At present, many networks suffer from problems due to lack of investment. In addition, the continuous deregulation process following the functional and regulatory uncertainty existing in the sector, together with the destabilizing effect on the grid as a whole due to the rapid growth of the generation of renewable energy sources (especially wind energy), has worsened the problem. For all these reasons, CEMOSA focuses its efforts on developing flexibility mechanisms that make energy transmission networks more efficient and reduce the investments required in electricity supply infrastructures.

40% of energy consumption and 32% of CO2 emissions in Europe are due to buildings, i.e., to final consumer daily activities.

This new scenario seeks to decarbonize power generation by incorporating renewable generation units into the electricity grids, and the electrification of energy end-uses (such as electric vehicles and heat pumps). In this sense, the European Clean Energy Package rules recognize the distribution system operator’s (DSO) capacity to make distribution more flexible.

There are a number of technical aspects that must be taken into account to offer a flexibility solution:

  1. Nature of the problem: Control of voltage, congestion, island operation (microgrids).
  2. Quantification of flexibility needs (in MW, MVA), direction (energy injection or absorption), time and frequency of the problem.
  3. Network characteristics (topology): Capacity, configuration, meshed or radial system, etc.
  4. Network location area: Determine if it is a generalized, localized or third-party need.
  5. Degree of predictability: Identify whether it is an issue that is predictable (structural) or difficult to predict.
  6. Time horizon for flexibility contracting: Perform the planning of the operations involved to determine the time required.
  7. Degree of coordination between transmission and distribution networks: Level
    of coordination required between the transmission system operator (TSO) and
    the DSO, or between DSOs.
  8. Distribution energy resources (DER) response times: The DERs connected to the distribution network allow to provide rapid response services (balances) or conventional response services (technical restrictions).
  9. Network monitoring level. With the aim of obtaining more information on flexibility needs.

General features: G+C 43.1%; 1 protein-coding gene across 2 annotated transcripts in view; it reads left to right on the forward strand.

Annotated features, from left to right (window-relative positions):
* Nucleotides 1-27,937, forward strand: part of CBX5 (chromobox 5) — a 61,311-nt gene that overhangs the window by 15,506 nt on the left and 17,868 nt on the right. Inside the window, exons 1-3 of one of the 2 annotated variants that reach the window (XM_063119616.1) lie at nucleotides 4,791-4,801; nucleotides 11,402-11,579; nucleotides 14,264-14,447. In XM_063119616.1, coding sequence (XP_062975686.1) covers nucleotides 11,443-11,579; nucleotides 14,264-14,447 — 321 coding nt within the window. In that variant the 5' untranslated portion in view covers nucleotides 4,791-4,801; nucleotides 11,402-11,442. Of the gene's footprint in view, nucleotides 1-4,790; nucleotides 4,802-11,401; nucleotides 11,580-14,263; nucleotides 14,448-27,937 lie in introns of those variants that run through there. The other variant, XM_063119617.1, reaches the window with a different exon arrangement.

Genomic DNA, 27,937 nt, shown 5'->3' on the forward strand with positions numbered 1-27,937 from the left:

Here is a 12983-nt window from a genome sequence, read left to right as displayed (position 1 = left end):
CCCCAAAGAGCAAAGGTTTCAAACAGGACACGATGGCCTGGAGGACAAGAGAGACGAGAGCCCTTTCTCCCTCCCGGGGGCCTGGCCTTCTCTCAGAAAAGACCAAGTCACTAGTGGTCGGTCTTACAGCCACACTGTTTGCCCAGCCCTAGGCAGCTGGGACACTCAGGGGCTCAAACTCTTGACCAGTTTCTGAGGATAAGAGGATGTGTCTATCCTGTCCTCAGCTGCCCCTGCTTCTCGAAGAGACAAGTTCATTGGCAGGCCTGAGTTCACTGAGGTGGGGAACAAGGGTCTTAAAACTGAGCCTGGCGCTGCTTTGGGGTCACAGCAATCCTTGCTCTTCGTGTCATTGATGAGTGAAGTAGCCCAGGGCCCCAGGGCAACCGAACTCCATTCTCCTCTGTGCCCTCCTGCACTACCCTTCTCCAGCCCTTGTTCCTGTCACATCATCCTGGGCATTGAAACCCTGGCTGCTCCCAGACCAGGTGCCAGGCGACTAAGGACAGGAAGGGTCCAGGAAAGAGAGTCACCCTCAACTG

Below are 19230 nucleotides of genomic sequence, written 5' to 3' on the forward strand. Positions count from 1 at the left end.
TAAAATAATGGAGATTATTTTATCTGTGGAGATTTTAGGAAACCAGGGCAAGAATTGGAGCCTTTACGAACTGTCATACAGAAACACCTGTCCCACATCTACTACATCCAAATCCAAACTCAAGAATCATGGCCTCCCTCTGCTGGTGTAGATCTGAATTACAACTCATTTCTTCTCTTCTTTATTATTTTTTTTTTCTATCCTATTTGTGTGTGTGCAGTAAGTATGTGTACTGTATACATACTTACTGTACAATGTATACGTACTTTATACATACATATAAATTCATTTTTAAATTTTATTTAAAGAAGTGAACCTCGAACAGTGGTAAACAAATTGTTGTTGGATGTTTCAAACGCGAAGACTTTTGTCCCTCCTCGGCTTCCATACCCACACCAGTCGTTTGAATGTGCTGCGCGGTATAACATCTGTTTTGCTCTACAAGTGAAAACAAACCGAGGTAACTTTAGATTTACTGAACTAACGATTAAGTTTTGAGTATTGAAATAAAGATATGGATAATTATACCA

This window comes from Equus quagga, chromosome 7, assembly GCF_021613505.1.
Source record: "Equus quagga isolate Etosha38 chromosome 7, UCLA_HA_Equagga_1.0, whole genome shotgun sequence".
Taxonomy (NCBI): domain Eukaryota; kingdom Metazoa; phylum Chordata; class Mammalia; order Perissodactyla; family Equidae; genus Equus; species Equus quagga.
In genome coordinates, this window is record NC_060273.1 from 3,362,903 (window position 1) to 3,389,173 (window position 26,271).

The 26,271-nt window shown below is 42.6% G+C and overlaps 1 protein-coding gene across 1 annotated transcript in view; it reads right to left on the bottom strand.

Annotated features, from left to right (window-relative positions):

From an economic point of view, the following aspects must be taken into account:

  1. Degree of standardization of certain flexibility service parameters. Their standardization makes it easier to facilitate the enabling of flexibility providers and reduce entry barriers.
  2. Liquidity. Determined by the number of potential offers to provide the service.
  3. Transaction costs. Related to the costs of commercial transactions in the relevant market.
  4. Entry and exit barriers. Entry barriers are mainly given by the legal framework or by the authorities’ regulatory decisions, while exit barriers include the cost of leaving a market and the ability to take advantage of the systems or investments made in other markets.
  5. Information access and availability. It is essential for relevant information to be accessible and available to all providers in order to be able to make decisions based on it.
  6. Phases of the creation of markets and incentive schemes depending on the type of need.
  7. Study the effectiveness and efficiency of flexibility mechanisms.

Bearing in mind the technical and economic characteristics discussed above, different solutions are offered for a DSO to have the capacity to provide flexibility mechanisms and services. These solutions are the following:

  • Solutions based on the TSO-DSO coordinated common market. Intended for situations that have a potential impact of flexibility service on the network.
  • Local market design-based solutions. For situations that have a lower potential impact on the network.
  • In situations of low liquidity, there are other options:
  • Employ long-term flexibility products such as bilateral contracts or auctions.
  • Implement a price control supervised by the regulator.

Additionally, there is a set of regulatory recommendations for DSOs to use flexibility: a) implementation in the national regulation of Article 32 of European Directive 2019/944, which allows DSOs to incorporate and activate flexibility services and develop operating procedures to resolve technical restrictions in the network; b) regulation of the relationship between the new flexibility mechanisms with existing mechanisms (current markets and operating procedures); c) integration of the access and connection criteria of the different flexibility mechanisms; d) revision of the
remuneration framework for DSOs to develop incentives capable of adopting flexibility services.

CEMOSA is committed to leading this change and being a benchmark in the energy sector

In this context, CEMOSA is committed to leading this change and being a benchmark in the energy sector. The company is firmly committed to a completely flexible and reliable electricity network, which guarantees a high-quality energy supply, since it collaborates in the development of the necessary technology and has the resources and capabilities to address the flexibility of the electricity networks.